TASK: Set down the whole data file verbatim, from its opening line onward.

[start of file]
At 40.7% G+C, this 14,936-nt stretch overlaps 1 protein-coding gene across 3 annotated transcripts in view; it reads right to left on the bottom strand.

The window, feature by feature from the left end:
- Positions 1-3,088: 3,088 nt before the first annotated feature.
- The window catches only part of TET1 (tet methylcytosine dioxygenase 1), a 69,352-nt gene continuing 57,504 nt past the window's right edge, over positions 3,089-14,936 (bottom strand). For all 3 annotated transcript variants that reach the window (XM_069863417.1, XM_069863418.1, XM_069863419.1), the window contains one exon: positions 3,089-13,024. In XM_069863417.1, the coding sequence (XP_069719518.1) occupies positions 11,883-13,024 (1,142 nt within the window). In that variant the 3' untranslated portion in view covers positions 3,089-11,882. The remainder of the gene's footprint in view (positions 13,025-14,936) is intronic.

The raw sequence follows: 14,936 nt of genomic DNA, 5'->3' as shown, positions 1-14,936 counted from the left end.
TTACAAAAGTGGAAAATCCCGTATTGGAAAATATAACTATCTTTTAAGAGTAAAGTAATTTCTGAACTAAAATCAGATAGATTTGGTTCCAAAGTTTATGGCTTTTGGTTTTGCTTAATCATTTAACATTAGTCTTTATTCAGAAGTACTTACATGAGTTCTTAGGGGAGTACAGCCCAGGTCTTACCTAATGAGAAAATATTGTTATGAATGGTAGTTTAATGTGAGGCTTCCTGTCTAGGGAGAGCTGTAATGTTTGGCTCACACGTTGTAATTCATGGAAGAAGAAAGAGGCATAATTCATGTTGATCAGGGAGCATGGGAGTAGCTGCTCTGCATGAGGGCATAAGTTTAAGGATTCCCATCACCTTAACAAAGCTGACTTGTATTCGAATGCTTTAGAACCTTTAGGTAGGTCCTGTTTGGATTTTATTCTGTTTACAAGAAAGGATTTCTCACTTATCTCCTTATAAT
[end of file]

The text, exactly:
At 40.7% G+C, this 14,936-nt stretch overlaps 1 protein-coding gene across 3 annotated transcripts in view; it reads right to left on the bottom strand.

The window, feature by feature from the left end:
- Positions 1-3,088: 3,088 nt before the first annotated feature.
- The window catches only part of TET1 (tet methylcytosine dioxygenase 1), a 69,352-nt gene continuing 57,504 nt past the window's right edge, over positions 3,089-14,936 (bottom strand). For all 3 annotated transcript variants that reach the window (XM_069863417.1, XM_069863418.1, XM_069863419.1), the window contains one exon: positions 3,089-13,024. In XM_069863417.1, the coding sequence (XP_069719518.1) occupies positions 11,883-13,024 (1,142 nt within the window). In that variant the 3' untranslated portion in view covers positions 3,089-11,882. The remainder of the gene's footprint in view (positions 13,025-14,936) is intronic.

The raw sequence follows: 14,936 nt of genomic DNA, 5'->3' as shown, positions 1-14,936 counted from the left end.
TTACAAAAGTGGAAAATCCCGTATTGGAAAATATAACTATCTTTTAAGAGTAAAGTAATTTCTGAACTAAAATCAGATAGATTTGGTTCCAAAGTTTATGGCTTTTGGTTTTGCTTAATCATTTAACATTAGTCTTTATTCAGAAGTACTTACATGAGTTCTTAGGGGAGTACAGCCCAGGTCTTACCTAATGAGAAAATATTGTTATGAATGGTAGTTTAATGTGAGGCTTCCTGTCTAGGGAGAGCTGTAATGTTTGGCTCACACGTTGTAATTCATGGAAGAAGAAAGAGGCATAATTCATGTTGATCAGGGAGCATGGGAGTAGCTGCTCTGCATGAGGGCATAAGTTTAAGGATTCCCATCACCTTAACAAAGCTGACTTGTATTCGAATGCTTTAGAACCTTTAGGTAGGTCCTGTTTGGATTTTATTCTGTTTACAAGAAAGGATTTCTCACTTATCTCCTTATAAT